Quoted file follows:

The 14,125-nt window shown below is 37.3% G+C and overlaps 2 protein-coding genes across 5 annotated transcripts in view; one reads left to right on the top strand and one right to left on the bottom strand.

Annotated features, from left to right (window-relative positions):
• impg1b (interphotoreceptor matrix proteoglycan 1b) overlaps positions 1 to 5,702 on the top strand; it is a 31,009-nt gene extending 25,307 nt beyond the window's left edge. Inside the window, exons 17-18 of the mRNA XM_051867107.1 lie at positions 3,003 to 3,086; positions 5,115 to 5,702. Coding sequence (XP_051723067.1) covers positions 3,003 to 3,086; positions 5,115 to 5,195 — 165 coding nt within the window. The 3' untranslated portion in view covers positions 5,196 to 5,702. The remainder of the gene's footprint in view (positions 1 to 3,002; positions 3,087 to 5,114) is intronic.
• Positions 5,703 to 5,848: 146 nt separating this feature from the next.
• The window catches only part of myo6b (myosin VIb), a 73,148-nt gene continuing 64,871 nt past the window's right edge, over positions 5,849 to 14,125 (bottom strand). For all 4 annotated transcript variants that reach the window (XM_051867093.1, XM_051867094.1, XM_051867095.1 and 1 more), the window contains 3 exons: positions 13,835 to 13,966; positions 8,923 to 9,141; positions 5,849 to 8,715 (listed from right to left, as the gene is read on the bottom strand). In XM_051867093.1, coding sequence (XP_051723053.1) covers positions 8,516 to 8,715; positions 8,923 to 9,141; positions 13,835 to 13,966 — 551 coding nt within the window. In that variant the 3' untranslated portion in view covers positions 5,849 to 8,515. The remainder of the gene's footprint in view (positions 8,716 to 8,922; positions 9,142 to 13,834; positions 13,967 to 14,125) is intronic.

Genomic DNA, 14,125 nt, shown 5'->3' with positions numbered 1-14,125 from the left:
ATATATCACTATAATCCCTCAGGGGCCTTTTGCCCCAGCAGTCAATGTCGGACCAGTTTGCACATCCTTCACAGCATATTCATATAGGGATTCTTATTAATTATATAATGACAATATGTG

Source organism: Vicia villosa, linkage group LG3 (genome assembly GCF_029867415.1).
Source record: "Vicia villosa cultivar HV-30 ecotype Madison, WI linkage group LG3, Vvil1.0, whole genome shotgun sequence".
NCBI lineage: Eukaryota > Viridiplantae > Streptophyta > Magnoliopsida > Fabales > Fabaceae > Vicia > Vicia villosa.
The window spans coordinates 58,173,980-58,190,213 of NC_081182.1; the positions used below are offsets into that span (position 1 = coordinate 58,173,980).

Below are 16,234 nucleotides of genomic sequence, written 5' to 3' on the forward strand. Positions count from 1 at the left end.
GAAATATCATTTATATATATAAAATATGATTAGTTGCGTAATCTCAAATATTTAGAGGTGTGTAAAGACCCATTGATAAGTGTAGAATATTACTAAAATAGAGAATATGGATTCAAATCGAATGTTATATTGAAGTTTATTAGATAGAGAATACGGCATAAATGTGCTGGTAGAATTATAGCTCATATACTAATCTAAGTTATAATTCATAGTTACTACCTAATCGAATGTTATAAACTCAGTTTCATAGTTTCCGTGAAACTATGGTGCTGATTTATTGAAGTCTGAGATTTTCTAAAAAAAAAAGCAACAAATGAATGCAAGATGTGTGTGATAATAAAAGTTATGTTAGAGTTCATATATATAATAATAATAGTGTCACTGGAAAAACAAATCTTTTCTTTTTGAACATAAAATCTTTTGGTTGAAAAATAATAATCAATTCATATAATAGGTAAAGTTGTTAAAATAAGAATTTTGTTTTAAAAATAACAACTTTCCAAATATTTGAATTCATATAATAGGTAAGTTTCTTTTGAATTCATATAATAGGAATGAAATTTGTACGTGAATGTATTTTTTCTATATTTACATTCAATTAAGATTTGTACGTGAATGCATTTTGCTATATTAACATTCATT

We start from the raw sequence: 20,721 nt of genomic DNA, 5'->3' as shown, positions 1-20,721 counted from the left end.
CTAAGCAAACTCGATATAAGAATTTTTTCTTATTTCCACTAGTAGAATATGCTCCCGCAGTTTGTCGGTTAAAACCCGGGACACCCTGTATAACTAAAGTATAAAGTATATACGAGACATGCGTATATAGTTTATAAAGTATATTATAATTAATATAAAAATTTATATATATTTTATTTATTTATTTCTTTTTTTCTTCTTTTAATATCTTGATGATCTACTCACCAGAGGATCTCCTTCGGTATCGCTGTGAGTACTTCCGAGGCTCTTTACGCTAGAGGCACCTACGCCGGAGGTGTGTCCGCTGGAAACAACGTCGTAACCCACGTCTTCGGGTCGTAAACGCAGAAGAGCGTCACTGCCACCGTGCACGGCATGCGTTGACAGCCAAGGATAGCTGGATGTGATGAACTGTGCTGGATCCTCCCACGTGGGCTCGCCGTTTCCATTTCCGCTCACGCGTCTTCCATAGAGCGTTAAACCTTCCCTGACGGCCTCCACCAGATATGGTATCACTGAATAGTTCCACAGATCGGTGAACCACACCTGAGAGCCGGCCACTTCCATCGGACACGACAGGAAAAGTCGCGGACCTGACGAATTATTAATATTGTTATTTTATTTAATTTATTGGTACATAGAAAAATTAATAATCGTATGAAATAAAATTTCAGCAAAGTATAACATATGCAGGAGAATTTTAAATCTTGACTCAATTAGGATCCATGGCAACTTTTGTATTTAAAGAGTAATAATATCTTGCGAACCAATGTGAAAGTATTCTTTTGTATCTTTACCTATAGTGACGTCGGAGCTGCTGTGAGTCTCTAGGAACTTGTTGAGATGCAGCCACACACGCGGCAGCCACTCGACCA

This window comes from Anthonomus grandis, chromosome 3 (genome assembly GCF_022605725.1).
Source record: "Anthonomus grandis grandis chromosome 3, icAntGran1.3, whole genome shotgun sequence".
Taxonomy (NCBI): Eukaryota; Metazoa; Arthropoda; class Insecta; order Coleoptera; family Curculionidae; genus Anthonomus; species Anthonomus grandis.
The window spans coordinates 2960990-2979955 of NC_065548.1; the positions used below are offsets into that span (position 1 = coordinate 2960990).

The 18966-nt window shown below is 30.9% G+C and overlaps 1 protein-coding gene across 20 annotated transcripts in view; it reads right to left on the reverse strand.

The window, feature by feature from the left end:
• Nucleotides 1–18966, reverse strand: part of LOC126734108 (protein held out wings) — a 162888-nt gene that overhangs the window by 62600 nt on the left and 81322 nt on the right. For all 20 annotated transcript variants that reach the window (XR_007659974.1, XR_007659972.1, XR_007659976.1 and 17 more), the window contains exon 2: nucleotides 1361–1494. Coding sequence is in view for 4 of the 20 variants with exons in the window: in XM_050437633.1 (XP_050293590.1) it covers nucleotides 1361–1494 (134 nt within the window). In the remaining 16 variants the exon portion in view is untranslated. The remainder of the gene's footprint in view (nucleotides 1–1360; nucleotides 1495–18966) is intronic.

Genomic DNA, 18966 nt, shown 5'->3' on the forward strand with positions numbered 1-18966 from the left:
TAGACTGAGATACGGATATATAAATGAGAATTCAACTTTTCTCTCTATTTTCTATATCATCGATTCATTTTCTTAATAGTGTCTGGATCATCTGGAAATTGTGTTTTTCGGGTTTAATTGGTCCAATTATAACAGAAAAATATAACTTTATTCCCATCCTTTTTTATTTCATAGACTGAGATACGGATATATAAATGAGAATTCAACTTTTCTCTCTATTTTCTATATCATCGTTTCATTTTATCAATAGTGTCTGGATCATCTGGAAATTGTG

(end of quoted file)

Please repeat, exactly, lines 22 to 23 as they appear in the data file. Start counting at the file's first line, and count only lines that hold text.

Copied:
• Nucleotides 1–18966, reverse strand: part of LOC126734108 (protein held out wings) — a 162888-nt gene that overhangs the window by 62600 nt on the left and 81322 nt on the right. For all 20 annotated transcript variants that reach the window (XR_007659974.1, XR_007659972.1, XR_007659976.1 and 17 more), the window contains exon 2: nucleotides 1361–1494. Coding sequence is in view for 4 of the 20 variants with exons in the window: in XM_050437633.1 (XP_050293590.1) it covers nucleotides 1361–1494 (134 nt within the window). In the remaining 16 variants the exon portion in view is untranslated. The remainder of the gene's footprint in view (nucleotides 1–1360; nucleotides 1495–18966) is intronic.

Genomic DNA, 18966 nt, shown 5'->3' on the forward strand with positions numbered 1-18966 from the left: